Three letters in this week's Lancet discuss social networking and health, including on how both doctors and patients are adjusting to this new method of communication.
In the first letter, Helen Atherton and Professor Azeem Majeed (Imperial College London, UK) say: "As well as seeking to produce new evidence [on social networking], we should be using current evidence on how social networking might be used to improve communication with patients."
They discuss some of the complexities that social networking is now opening up. For example, would doctors ask patients for more information on themselves if they could find that by simply looking at that patient's Facebook profile? Would doctors feel threatened by patients interacting online and discussing their treatments with each other? And would doctors feel comfortable socialising with patients online outside of care issues? The authors conclude: "Concerns about the effect of new technology on the doctor-patient relationship were probably being expressed when telephones were first introduced more than 100 years ago. Rather than viewing new technology as a threat, we should use the opportunities it offers to improve the efficiency and effectiveness of health systems and to improve people's knowledge of their health and illnesses."
In the second letter, a group representing the Australian Medical Association, the New Zealand Medical Association, and the Australian and New Zealand Medical Students' Association discuss new guidelines (see link below)* they have drawn up to assist with social networking dilemmas. They say: "Rather than prescriptive advice, we present scenarios and discuss the potential ethical and practical implications to educate readers. Unlike our American counterparts, we have not explicitly advocated the formal reporting of unprofessional online behaviour; instead we encourage medical practitioners to notify colleagues discreetly themselves."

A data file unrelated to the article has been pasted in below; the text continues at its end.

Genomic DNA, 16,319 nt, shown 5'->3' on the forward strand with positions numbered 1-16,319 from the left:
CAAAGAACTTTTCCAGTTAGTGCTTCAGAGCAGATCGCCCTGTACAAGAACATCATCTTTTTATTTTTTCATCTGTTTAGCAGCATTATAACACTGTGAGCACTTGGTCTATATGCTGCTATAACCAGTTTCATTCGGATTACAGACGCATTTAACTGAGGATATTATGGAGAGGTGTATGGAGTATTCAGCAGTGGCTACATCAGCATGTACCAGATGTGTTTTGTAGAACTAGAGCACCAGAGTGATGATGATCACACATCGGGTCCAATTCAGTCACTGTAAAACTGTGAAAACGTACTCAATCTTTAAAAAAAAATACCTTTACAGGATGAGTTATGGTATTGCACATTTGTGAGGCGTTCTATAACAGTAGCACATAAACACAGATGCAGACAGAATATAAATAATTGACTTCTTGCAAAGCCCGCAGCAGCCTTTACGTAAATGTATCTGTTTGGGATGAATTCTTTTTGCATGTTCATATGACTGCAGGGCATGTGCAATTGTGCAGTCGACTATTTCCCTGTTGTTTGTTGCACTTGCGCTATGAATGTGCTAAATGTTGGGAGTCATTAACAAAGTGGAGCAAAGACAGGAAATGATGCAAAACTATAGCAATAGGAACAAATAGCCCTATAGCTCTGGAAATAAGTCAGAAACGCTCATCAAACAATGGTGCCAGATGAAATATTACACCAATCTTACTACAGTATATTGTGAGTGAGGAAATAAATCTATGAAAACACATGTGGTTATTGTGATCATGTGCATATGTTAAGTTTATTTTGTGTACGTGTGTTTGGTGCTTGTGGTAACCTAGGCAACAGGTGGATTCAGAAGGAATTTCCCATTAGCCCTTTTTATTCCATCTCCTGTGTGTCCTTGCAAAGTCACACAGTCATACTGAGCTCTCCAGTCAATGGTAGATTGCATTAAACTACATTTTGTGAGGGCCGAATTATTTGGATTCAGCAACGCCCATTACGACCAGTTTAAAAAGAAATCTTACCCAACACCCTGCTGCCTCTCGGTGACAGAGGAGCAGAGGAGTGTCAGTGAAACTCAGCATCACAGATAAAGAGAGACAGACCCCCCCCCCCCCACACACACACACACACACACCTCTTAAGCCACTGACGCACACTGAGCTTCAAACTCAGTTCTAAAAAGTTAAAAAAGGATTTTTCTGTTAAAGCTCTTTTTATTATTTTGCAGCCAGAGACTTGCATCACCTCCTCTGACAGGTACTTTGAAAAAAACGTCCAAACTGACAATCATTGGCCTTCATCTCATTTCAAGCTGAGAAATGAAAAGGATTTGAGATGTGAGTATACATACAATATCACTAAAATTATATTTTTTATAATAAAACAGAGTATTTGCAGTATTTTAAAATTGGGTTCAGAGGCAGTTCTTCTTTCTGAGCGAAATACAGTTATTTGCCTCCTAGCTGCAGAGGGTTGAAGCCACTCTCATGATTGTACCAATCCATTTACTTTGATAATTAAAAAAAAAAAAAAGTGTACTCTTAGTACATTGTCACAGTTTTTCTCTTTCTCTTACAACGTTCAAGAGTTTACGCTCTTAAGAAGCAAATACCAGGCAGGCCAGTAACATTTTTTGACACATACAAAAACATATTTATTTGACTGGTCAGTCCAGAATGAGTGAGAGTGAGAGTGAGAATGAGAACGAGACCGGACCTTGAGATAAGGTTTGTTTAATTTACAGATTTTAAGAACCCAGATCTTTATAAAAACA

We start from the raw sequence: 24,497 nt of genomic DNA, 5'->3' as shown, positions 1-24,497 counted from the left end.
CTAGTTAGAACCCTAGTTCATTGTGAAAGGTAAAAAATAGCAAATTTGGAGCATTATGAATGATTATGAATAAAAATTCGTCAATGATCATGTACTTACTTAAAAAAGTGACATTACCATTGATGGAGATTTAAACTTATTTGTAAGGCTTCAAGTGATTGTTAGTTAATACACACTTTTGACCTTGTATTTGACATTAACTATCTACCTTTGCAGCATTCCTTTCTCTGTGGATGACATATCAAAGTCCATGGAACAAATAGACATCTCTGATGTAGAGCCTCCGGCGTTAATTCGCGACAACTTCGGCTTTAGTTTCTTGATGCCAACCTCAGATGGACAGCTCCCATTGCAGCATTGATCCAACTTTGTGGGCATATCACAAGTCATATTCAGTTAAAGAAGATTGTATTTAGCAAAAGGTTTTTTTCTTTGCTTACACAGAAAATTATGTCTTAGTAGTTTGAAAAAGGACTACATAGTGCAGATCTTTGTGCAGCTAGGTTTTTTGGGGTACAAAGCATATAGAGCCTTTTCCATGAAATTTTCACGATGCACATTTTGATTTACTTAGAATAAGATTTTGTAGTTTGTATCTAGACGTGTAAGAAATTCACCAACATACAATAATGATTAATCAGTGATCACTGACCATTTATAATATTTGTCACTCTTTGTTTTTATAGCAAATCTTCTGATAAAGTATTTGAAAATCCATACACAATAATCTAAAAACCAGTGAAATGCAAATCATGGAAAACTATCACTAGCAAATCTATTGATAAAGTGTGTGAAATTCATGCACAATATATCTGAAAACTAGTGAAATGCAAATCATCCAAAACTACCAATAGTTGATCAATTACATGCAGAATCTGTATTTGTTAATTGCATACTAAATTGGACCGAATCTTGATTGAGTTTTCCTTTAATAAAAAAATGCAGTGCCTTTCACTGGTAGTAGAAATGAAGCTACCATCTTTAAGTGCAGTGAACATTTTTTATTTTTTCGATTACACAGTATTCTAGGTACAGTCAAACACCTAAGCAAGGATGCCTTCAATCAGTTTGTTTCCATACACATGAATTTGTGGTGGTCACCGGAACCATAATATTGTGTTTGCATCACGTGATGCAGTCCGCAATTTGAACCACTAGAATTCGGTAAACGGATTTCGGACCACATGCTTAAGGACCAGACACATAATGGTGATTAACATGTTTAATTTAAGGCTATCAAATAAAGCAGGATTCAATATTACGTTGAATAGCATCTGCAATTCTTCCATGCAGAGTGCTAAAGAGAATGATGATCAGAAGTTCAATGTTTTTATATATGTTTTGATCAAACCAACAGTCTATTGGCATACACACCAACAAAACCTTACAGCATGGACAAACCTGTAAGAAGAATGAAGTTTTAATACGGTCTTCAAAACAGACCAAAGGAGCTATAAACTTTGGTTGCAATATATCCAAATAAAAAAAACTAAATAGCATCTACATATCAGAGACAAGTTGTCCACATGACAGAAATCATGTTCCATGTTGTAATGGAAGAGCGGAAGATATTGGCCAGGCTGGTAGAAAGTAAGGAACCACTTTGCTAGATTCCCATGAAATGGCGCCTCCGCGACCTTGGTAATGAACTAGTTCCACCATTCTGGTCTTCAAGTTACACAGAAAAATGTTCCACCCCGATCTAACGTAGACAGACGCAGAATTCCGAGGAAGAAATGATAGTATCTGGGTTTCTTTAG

Calling for more research into how social networking can impact health care, they conclude: "Although change is inevitable, maintenance of professional and ethical standards is essential to protect health professionals and patients. We will update our guidelines as more evidence emerges, and look forward to what transpires from other groups working in this area."
The third letter (by Dr Yu-Chuan Li, Taipei Medical University, Taiwan, and colleagues) illustrates the power that social networking websites such as Facebook can have in breaking down barriers in complex problems. In Taiwan, emergency room staff have become increasingly frustrated with the lack of government action on tackling emergency room overcrowding. They set up a Facebook group, and one person then posted the link to the comments on the Taiwanese Minister of Health's Facebook page. The minister subsequently joined the group and engaged in discussion with all parties through Facebook and beyond. The minister assured the group he or his staff read every comment.
Within a month, some 1800 members had joined. After monitoring the discussions, the Minister and his team made a surprise visit to 10 emergency departments in 10 different cities, and in a press release the next day assured, among other things, that there would be more resources dedicated to tackle emergency room crowding and quality of care. The authors conclude: "This case has implications for the future of health care, since it shows how social networking can break down the rigid social and professional hierarchical structures that can hinder reform."
Helen Atherton, Imperial College London, UK. T) +44 (0) 207 594 0778 E) firstname.lastname@example.org
Dr Sarah J Mansfield, Australian Medical Association, Kingston, Australian Capital Territory, Australia. T) +61 421975414 E) email@example.com
Dr Yu-Chuan Li, Taipei Medical University, Taiwan. E) firstname.lastname@example.org
For link to guidelines mentioned above, see: www.ama.com.au/socialmedia